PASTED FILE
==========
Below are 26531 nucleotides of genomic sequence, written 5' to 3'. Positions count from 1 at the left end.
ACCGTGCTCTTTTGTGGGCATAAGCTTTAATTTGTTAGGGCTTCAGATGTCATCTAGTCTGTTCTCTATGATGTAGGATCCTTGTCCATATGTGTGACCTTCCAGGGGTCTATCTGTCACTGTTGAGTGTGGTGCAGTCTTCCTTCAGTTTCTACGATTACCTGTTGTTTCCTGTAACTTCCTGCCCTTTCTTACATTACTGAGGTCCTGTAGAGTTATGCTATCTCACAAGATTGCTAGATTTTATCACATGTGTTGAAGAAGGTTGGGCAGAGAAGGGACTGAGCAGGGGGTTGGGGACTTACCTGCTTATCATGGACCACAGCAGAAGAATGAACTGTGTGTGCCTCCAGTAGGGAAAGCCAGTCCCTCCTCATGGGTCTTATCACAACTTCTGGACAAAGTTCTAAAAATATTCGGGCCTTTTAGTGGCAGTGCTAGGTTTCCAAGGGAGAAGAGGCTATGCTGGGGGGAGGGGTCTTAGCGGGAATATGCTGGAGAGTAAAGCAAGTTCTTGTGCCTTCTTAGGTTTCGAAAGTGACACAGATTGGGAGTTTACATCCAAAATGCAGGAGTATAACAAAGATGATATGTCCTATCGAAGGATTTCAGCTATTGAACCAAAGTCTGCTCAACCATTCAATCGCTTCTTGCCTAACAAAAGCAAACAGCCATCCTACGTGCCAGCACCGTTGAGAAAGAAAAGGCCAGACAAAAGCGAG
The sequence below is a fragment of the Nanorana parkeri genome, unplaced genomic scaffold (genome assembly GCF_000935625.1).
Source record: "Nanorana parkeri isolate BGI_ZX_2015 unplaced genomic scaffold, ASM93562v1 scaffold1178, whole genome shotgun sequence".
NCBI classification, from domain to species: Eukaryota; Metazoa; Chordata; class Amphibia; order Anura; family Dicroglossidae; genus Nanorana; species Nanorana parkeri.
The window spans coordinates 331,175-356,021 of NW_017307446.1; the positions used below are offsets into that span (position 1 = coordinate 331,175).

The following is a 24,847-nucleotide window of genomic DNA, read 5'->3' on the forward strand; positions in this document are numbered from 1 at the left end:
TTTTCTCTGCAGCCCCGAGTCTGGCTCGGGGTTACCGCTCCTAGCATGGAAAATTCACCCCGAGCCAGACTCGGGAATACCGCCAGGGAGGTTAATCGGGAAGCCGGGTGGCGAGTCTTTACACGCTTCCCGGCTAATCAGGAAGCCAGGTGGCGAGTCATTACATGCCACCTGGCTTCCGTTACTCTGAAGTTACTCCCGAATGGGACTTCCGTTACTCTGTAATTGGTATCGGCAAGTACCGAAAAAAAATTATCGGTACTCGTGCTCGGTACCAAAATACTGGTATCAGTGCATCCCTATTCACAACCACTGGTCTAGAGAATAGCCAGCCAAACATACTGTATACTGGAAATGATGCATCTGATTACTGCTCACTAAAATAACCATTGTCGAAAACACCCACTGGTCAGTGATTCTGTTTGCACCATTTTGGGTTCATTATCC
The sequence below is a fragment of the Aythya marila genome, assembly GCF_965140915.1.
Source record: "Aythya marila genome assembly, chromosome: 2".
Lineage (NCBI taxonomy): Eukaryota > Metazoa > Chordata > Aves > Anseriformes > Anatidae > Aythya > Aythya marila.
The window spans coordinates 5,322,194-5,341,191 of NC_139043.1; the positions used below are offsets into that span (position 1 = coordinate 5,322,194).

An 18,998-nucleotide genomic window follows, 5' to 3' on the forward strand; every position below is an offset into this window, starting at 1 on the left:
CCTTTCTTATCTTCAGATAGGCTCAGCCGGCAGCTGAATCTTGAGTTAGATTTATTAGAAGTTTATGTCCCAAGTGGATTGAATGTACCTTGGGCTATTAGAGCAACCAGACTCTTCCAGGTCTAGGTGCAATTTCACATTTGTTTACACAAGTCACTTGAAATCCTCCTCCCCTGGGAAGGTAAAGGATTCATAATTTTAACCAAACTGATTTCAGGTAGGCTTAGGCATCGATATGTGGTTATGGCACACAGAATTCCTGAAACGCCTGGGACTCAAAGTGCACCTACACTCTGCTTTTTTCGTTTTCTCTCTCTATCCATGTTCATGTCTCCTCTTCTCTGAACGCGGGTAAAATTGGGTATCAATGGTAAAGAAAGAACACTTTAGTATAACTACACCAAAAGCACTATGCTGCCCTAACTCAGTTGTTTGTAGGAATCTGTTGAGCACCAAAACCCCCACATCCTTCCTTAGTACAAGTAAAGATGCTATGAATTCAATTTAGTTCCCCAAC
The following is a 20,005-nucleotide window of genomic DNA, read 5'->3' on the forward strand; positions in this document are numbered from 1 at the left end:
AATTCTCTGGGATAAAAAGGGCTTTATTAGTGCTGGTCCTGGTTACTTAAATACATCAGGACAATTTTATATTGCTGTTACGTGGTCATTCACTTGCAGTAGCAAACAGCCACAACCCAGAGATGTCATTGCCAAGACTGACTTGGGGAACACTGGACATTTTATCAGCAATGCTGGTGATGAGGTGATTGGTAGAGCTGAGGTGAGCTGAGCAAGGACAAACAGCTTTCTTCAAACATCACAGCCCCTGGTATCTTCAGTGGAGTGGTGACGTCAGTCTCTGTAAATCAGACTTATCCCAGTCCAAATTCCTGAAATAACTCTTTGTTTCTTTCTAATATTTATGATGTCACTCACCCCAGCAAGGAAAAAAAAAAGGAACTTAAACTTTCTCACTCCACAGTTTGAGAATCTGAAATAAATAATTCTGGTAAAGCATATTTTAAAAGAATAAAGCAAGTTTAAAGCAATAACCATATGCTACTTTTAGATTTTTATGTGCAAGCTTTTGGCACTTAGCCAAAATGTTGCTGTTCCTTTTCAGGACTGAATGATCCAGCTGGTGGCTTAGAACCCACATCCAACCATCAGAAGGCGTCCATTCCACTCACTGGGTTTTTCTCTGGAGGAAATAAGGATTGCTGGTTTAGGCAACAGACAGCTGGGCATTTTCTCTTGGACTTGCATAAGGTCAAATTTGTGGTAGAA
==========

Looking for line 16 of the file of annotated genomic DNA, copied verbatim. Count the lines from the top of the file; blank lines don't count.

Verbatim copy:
AATTCTCTGGGATAAAAAGGGCTTTATTAGTGCTGGTCCTGGTTACTTAAATACATCAGGACAATTTTATATTGCTGTTACGTGGTCATTCACTTGCAGTAGCAAACAGCCACAACCCAGAGATGTCATTGCCAAGACTGACTTGGGGAACACTGGACATTTTATCAGCAATGCTGGTGATGAGGTGATTGGTAGAGCTGAGGTGAGCTGAGCAAGGACAAACAGCTTTCTTCAAACATCACAGCCCCTGGTATCTTCAGTGGAGTGGTGACGTCAGTCTCTGTAAATCAGACTTATCCCAGTCCAAATTCCTGAAATAACTCTTTGTTTCTTTCTAATATTTATGATGTCACTCACCCCAGCAAGGAAAAAAAAAAGGAACTTAAACTTTCTCACTCCACAGTTTGAGAATCTGAAATAAATAATTCTGGTAAAGCATATTTTAAAAGAATAAAGCAAGTTTAAAGCAATAACCATATGCTACTTTTAGATTTTTATGTGCAAGCTTTTGGCACTTAGCCAAAATGTTGCTGTTCCTTTTCAGGACTGAATGATCCAGCTGGTGGCTTAGAACCCACATCCAACCATCAGAAGGCGTCCATTCCACTCACTGGGTTTTTCTCTGGAGGAAATAAGGATTGCTGGTTTAGGCAACAGACAGCTGGGCATTTTCTCTTGGACTTGCATAAGGTCAAATTTGTGGTAGAA